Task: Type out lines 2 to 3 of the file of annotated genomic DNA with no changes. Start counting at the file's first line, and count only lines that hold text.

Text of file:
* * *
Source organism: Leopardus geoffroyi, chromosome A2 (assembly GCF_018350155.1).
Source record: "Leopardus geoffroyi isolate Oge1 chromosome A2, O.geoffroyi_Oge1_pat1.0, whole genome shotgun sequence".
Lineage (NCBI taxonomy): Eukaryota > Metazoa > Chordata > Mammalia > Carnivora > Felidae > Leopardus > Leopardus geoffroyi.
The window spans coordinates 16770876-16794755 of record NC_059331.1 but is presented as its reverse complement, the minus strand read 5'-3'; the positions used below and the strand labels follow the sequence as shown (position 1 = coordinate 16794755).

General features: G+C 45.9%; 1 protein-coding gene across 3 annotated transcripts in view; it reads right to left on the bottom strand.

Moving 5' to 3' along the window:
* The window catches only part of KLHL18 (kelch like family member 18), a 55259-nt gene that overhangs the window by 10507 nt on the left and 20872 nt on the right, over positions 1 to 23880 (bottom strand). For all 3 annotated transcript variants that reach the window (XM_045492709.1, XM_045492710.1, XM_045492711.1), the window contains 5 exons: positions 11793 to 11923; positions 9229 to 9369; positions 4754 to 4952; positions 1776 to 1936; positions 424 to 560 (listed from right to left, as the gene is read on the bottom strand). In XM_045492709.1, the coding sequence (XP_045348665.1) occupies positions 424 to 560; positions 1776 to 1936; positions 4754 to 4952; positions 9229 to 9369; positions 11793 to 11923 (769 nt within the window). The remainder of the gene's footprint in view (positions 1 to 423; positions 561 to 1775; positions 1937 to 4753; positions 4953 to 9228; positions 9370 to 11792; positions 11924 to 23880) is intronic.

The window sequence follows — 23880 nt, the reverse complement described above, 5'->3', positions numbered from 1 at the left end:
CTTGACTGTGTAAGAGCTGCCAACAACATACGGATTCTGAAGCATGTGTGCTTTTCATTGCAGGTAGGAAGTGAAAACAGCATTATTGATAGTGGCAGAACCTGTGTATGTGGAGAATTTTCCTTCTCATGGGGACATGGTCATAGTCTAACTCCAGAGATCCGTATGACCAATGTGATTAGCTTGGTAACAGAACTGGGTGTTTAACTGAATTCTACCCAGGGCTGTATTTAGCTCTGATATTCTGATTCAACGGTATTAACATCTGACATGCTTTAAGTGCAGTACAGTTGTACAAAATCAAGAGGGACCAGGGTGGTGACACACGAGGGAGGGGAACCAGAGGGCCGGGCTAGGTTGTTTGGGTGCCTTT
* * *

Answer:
Source record: "Leopardus geoffroyi isolate Oge1 chromosome A2, O.geoffroyi_Oge1_pat1.0, whole genome shotgun sequence".
Lineage (NCBI taxonomy): Eukaryota > Metazoa > Chordata > Mammalia > Carnivora > Felidae > Leopardus > Leopardus geoffroyi.